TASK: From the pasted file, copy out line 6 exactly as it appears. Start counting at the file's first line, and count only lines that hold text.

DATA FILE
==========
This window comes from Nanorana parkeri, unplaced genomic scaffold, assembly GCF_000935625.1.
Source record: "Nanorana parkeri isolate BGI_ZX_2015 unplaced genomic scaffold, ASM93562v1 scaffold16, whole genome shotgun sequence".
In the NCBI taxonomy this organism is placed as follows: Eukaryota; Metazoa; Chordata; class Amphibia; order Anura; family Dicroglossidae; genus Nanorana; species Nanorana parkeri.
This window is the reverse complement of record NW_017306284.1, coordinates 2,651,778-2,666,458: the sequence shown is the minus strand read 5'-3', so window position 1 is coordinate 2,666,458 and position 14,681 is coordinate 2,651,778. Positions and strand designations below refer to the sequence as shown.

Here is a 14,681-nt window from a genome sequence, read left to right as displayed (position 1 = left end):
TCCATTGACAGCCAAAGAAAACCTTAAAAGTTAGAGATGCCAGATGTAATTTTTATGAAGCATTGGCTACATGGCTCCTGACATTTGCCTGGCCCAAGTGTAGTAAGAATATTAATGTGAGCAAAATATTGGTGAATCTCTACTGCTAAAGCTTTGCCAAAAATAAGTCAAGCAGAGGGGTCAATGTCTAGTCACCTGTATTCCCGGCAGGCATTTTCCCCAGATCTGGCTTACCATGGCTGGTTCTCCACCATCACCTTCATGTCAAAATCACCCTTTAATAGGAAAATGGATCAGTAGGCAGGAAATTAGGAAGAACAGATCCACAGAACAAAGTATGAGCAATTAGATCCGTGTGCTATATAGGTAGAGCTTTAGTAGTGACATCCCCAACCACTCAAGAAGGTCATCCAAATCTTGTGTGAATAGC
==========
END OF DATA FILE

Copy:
TCCATTGACAGCCAAAGAAAACCTTAAAAGTTAGAGATGCCAGATGTAATTTTTATGAAGCATTGGCTACATGGCTCCTGACATTTGCCTGGCCCAAGTGTAGTAAGAATATTAATGTGAGCAAAATATTGGTGAATCTCTACTGCTAAAGCTTTGCCAAAAATAAGTCAAGCAGAGGGGTCAATGTCTAGTCACCTGTATTCCCGGCAGGCATTTTCCCCAGATCTGGCTTACCATGGCTGGTTCTCCACCATCACCTTCATGTCAAAATCACCCTTTAATAGGAAAATGGATCAGTAGGCAGGAAATTAGGAAGAACAGATCCACAGAACAAAGTATGAGCAATTAGATCCGTGTGCTATATAGGTAGAGCTTTAGTAGTGACATCCCCAACCACTCAAGAAGGTCATCCAAATCTTGTGTGAATAGC